br Results br Discussion Adult hand foot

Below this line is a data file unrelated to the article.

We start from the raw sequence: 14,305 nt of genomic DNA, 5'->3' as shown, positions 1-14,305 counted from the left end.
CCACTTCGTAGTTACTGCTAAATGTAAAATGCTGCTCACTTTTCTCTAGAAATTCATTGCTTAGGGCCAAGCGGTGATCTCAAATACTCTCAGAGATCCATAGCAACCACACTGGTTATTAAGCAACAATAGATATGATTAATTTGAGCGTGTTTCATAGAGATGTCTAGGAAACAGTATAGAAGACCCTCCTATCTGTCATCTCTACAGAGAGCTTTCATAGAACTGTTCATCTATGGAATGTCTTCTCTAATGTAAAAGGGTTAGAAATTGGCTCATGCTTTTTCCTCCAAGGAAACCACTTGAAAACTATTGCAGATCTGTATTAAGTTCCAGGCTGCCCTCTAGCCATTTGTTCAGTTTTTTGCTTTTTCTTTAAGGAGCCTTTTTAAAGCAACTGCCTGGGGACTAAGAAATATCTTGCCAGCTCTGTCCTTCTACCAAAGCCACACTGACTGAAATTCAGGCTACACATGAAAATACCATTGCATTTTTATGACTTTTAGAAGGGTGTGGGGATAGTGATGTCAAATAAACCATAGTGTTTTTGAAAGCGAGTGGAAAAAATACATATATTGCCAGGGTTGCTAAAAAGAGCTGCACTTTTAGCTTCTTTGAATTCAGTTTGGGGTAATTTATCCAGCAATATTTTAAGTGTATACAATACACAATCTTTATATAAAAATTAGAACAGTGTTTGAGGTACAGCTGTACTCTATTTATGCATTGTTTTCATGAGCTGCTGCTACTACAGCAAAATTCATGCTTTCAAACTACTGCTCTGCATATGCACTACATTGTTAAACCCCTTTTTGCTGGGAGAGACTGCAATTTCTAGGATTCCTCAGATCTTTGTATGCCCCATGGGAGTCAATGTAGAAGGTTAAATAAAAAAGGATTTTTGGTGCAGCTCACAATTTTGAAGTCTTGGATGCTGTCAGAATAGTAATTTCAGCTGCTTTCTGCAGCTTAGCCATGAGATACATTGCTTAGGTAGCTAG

Discussion Adult hand, foot and mouth disease gets no particular research interest because it has been seen as a sporadic mild viral infection that spontaneously resolved in a few days. However, evidence showed that adults may act as latent enterovirus reservoirs. A serum epidemiological study reported that about half of the adult population in northern Taiwan had Betamethasone Dipropionate sale against enterovirus, indicating the highly contagious nature of enterovirus (Ho et al., 1999). Consistently, our study showed an increasing incidence rate of adult HFMD since year 2008 (data not shown). Adult patients of HFMD are typically mild or asymptomatic, and few of them will visit the hospital. Our study found the male-to-female ratio of adult patients of HFMD is 7:13 and most of them are housewives or teachers. In this study, 68.3% of the adult patients had children under five years of age, 48.3% had child patients of HFMD in the family (p-value <0.01), and 13.3% had a child diagnosed as recurrent HFMD (p-value-0.02). These findings suggested that adult patients of HFMD have more frequent contact with children, which made them a latent infectious source of HFMD. HFMD most often was caused by a variety of enteroviruses, including EV71, CA16, CA6, CA10 (Pérez-Vélez et al., 2007, WHO, 2011). The pathogenesis of enteroviral infection is not fully elucidated. Cytokines are important cell signaling molecules, which are involved in immune responses, inflammation, and viral infection responses (Paul and Seder, 1994, Fauci, 1996, Premack and Schall, 1996, Yazdanbakhsh et al., 2002, Baxt et al., 2013, Horner and Gale, 2013). Upon viral infection, “signaling cascades” generate pro-inflammatory cytokines through a series of pathways and induce systemic inflammatory responses (Qu et al., 2018, Rajasekaran et al., 2016). Meanwhile, anti-inflammatory cytokines are produced to suppress the excessive inflammatory responses to protect the body from immune damage (Banchereau et al., 2012, Nold et al., 2010). Thus, the balance of pro-inflammatory and anti-inflammatory cytokines are key to the occurrence, development and prognosis of the infectious disease (Arpaia et al., 2013, Josefowicz et al., 2012). Prior studies found dysregulation of cytokines, specifically an imbalance in the level of pro-inflammatory and anti-inflammatory cytokines, in HFMD patients (Lin et al., 2002, Zeng et al., 2013, Ye et al., 2015). Aligned with the previous reports (Lin et al., 2003, Wang et al., 2003), our study found the expression level of 15 cytokines (Eotaxin, HGF, IFN-α2, IFN-γ, IL-2, IL-2Ra, IL-3, IL-5, IL-6, IL-12p40, IL-13, IL-15, IL-18, IP-10, and TNF-α) were significantly elevated compared with those of controls, among which, the expression of IL-6, IL-12p40, Eotaxin, and IFN-α2 were 5 to 10-fold higher than the controls, and the level of TNF-α even increased by 14 times. IL-6 acts as both pro and anti-inflammatory cytokine and is reported to be an inducer of inflammatory responses (Feghali and Wright, 1997). Elevation of IL-6 in our study indicated systemic inflammation development in the adult patients of HFMD. IL-12p40 is important in cell-mediated inflammation and the over-expression of it is reported in the central nervous system (CNS) of multiple sclerosis (MS) patients (Negishi et al., 2012, Benešová et al., 2018). The increased level of IL-12p40 in our study might suggest the risk of CNS complications in adult patients of HFMD, specifically for those who were infected with EV71 (Chang et al., 1999, Wang et al., 2015, Pérez-Vélez et al., 2007). High plasma concentrations of Eotaxin are implicated in allergic response (Lilly et al., 2001, Lamkhioued et al., 1997). EV71-associated severe cases are likely to progress to pulmonary edema (PE), and the high level of Eotaxin might indicate the risk of development of PEs. IFN-α2 is secreted by cells infected by a virus and plays as a key regulator of anti-viral response (Hillyer et al., 2017, Piehler et al., 2000). TNF-α can induce inflammation and fever, and inhibit viral replication (Baxter and Kaufmann, 2016, Lasry et al., 2016). Taken together, these observations indicated elevated inflammation in adult patients of HFMD.